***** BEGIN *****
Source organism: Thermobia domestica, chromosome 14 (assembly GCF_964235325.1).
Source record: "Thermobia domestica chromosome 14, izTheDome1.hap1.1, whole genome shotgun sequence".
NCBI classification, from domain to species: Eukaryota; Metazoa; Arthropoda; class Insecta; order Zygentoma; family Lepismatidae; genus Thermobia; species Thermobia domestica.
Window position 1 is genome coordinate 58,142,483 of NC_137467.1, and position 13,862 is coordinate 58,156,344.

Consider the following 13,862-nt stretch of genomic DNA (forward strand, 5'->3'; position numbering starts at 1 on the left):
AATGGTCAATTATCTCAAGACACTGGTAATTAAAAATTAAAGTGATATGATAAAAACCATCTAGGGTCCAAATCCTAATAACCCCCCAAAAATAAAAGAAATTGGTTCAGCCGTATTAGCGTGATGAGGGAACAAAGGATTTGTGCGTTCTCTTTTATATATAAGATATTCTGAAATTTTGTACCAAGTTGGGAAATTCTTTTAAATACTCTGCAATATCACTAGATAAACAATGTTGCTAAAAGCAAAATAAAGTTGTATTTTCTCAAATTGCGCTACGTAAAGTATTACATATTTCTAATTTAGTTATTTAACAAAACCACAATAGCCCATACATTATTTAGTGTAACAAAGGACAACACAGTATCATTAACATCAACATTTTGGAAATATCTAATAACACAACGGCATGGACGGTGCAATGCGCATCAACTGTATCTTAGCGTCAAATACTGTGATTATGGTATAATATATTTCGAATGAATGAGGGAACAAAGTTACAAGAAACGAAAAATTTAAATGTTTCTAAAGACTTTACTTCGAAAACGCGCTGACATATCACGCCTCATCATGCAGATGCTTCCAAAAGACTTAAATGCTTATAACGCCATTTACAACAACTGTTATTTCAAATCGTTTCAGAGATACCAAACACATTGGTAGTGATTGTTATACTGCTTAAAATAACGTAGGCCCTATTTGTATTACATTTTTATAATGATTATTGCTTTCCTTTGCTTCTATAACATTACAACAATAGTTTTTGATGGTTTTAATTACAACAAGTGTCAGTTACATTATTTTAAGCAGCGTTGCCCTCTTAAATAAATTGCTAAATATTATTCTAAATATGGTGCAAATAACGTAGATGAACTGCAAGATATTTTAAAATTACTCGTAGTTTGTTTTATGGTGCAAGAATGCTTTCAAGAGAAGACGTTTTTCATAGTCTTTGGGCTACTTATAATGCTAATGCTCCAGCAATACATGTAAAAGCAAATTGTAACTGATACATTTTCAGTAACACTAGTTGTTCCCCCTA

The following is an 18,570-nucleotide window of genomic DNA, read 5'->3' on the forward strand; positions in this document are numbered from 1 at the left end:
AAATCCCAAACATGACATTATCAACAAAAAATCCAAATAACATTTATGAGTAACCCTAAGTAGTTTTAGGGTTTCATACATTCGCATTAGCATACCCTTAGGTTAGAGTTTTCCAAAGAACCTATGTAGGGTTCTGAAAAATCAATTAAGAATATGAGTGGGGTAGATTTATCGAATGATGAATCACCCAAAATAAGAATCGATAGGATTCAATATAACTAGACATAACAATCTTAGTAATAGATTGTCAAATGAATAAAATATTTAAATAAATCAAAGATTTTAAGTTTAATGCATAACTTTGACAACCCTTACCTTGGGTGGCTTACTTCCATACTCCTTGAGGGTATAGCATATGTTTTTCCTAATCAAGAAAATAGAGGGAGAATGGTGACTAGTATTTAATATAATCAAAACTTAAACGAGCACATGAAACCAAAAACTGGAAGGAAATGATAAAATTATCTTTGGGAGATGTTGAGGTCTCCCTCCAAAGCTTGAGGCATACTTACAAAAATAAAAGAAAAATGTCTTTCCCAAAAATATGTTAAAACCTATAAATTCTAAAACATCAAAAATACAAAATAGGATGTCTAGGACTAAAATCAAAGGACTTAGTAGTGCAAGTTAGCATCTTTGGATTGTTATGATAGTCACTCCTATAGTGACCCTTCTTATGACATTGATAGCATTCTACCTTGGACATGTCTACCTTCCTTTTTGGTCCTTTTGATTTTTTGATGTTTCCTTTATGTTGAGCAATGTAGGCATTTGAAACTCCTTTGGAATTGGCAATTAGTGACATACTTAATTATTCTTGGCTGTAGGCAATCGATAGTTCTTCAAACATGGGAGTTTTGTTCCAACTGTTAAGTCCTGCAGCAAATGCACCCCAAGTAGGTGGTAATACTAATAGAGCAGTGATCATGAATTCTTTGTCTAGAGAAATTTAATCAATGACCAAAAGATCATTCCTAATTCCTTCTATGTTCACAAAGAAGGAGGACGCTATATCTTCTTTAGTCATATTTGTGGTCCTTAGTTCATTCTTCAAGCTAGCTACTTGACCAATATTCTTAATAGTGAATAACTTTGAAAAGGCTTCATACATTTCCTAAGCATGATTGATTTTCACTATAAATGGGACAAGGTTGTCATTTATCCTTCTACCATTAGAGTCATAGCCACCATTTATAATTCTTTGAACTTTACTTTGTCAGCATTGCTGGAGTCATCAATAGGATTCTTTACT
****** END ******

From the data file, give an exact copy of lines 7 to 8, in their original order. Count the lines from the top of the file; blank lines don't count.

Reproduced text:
The following is an 18,570-nucleotide window of genomic DNA, read 5'->3' on the forward strand; positions in this document are numbered from 1 at the left end:
AAATCCCAAACATGACATTATCAACAAAAAATCCAAATAACATTTATGAGTAACCCTAAGTAGTTTTAGGGTTTCATACATTCGCATTAGCATACCCTTAGGTTAGAGTTTTCCAAAGAACCTATGTAGGGTTCTGAAAAATCAATTAAGAATATGAGTGGGGTAGATTTATCGAATGATGAATCACCCAAAATAAGAATCGATAGGATTCAATATAACTAGACATAACAATCTTAGTAATAGATTGTCAAATGAATAAAATATTTAAATAAATCAAAGATTTTAAGTTTAATGCATAACTTTGACAACCCTTACCTTGGGTGGCTTACTTCCATACTCCTTGAGGGTATAGCATATGTTTTTCCTAATCAAGAAAATAGAGGGAGAATGGTGACTAGTATTTAATATAATCAAAACTTAAACGAGCACATGAAACCAAAAACTGGAAGGAAATGATAAAATTATCTTTGGGAGATGTTGAGGTCTCCCTCCAAAGCTTGAGGCATACTTACAAAAATAAAAGAAAAATGTCTTTCCCAAAAATATGTTAAAACCTATAAATTCTAAAACATCAAAAATACAAAATAGGATGTCTAGGACTAAAATCAAAGGACTTAGTAGTGCAAGTTAGCATCTTTGGATTGTTATGATAGTCACTCCTATAGTGACCCTTCTTATGACATTGATAGCATTCTACCTTGGACATGTCTACCTTCCTTTTTGGTCCTTTTGATTTTTTGATGTTTCCTTTATGTTGAGCAATGTAGGCATTTGAAACTCCTTTGGAATTGGCAATTAGTGACATACTTAATTATTCTTGGCTGTAGGCAATCGATAGTTCTTCAAACATGGGAGTTTTGTTCCAACTGTTAAGTCCTGCAGCAAATGCACCCCAAGTAGGTGGTAATACTAATAGAGCAGTGATCATGAATTCTTTGTCTAGAGAAATTTAATCAATGACCAAAAGATCATTCCTAATTCCTTCTATGTTCACAAAGAAGGAGGACGCTATATCTTCTTTAGTCATATTTGTGGTCCTTAGTTCATTCTTCAAGCTAGCTACTTGACCAATATTCTTAATAGTGAATAACTTTGAAAAGGCTTCATACATTTCCTAAGCATGATTGATTTTCACTATAAATGGGACAAGGTTGTCATTTATCCTTCTACCATTAGAGTCATAGCCACCATTTATAATTCTTTGAACTTTACTTTGTCAGCATTGCTGGAGTCATCAATAGGATTCTTTACT